Back across the continental divide, I wrapped up Monday in Helena and the Delta Colonial Hotel. This property has previously been both a Red Lion and more recently a Radisson. It joined Marriott as part of the Delta brand in August 2018. I had my first experience with the Delta pantry here. Though not nearly as extensive as a CL or even the M Lounge, I found it to be satisfactory. Plenty of snacks ranging from trail mix and packages of beef jerky to ice cream (both bars and prepackaged cups) and fruit. Not sure how breakfast is, though I was able to grab a bowl of cereal at 5am. The room is accessible by key card 24/7, and at least on my visit, seemed reasonably well-stocked. When traveling alone and leaving early, I can make do with the Delta pantry. I might be less thrilled when on a family vacation, preferring instead a full breakfast in the lounge or restaurant. Regardless, this property is worth visiting if your travels ever bring you to the capital of Montana.

 

Tuesday I made my latest start of the entire journey, hitting the road around 5:30am. I wasn’t due to fly out of Bozeman until 4:30 that afternoon, but I still had about half a dozen stops and an estimated 400 miles to cover (based on the routes I planned to drive). The scenery continued to be spectacular with mountains in the distance in almost every direction. At one point on my drive a lone bighorn sheep crossed the road. Speaking of wildlife, I forgot to mention the moose I spotted on Sunday afternoon west of Kalispell. Again, no safe place to stop for a picture.

I reached Bozeman by noon, way too early to head to the airport, so I checked my map and realized that Livingston (another county seat) was only about 30 miles away. Though not on my plans, I had plenty of time to zip over there after lunch and still be back to the airport in time for my flight home.

 

When all was said and done, I logged 2,380 miles over the four-day trip and mailed postcards from 36 county seats, 30 in Montana, 4 in Idaho, and 2 in Washington. Given that Montana only has 58 counties, I was able to knock out just over half the state in one trip. Considering that Montana is the fourth largest state (by area), I surprised myself by covering so much territory in such a short amount of time.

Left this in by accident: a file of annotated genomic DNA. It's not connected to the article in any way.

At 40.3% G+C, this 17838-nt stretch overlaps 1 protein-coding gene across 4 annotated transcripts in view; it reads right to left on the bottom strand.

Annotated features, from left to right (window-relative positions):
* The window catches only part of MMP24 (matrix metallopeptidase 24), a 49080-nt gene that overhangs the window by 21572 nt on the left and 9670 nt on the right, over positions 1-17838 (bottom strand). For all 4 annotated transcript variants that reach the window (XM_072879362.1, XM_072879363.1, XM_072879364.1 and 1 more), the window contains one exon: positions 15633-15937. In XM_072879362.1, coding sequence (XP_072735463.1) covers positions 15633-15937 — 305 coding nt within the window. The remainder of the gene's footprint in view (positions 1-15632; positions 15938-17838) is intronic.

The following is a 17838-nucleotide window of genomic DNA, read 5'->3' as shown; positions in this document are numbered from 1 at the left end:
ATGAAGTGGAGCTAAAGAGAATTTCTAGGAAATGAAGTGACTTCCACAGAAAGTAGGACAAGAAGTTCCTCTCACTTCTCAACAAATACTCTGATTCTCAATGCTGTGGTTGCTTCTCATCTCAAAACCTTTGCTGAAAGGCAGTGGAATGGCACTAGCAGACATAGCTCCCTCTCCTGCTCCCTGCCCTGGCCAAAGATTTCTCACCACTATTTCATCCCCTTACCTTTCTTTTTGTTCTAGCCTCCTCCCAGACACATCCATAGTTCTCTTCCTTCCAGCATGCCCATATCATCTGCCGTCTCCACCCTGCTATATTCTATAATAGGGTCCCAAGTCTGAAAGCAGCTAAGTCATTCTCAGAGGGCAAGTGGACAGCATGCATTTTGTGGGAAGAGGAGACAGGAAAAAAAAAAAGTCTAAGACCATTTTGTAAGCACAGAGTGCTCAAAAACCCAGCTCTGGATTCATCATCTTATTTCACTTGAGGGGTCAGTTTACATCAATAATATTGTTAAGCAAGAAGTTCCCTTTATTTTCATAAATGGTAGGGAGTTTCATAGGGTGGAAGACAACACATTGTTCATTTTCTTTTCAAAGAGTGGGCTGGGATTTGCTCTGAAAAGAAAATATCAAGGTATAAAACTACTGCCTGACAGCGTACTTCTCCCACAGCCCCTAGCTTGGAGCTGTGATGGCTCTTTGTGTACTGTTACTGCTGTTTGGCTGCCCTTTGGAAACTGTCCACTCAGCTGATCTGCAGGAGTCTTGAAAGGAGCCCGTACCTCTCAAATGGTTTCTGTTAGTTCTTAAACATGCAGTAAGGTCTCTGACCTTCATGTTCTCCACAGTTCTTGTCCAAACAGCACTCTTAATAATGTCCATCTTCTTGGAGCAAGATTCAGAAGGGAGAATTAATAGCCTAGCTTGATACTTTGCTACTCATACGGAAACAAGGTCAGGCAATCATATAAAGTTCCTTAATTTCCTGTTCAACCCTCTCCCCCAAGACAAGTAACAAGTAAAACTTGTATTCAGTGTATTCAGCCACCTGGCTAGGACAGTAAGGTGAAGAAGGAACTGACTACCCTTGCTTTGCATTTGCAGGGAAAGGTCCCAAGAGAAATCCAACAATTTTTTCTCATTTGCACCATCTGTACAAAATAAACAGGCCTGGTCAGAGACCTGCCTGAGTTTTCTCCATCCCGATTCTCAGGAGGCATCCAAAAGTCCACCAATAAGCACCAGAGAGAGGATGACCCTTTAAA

Here are the before and after maps showing my progress.

For anyone new (or who has forgotten) the colors do have meaning. Blue shows the counties I have ‘collected.’ I mail a postcard from the county seat and when it arrives home, I color the county blue. Green is for counties where I have visited the county seat, but haven’t mailed/received a postcard detailing the date and time of my visit (most of those were visits from before I began trying to ‘collect’ every county in the USA. Cyan (light blue) is for counties I’ve been in, but haven’t yet made it to the county seat. This trip brings my total number of county seats ‘collected’ nationwide to 2,315. That leaves slightly more than 700 to go. It also means I now have postcards of my county seat visits from all 50 states (Montana was the last one to get at least one blue county).

 

Next on the horizon is a return visit to Alaska. This year will be completely different from my first trip to the state in September 2018 as I’ll be on a cruise ship this time, stopping at several borough seats (Ketchikan, Wrangell, Juneau, and Sitka). Given that the only way to reach some of these cities is by air or by sea (Juneau is completed isolated by land from the rest of Alaska by the Juneau ice sheet), I’m excited to have found a somewhat novel way to visit them.  Look for a blog post detailing that trip in late July.

 

Until then…

 

Happy Travels

Brian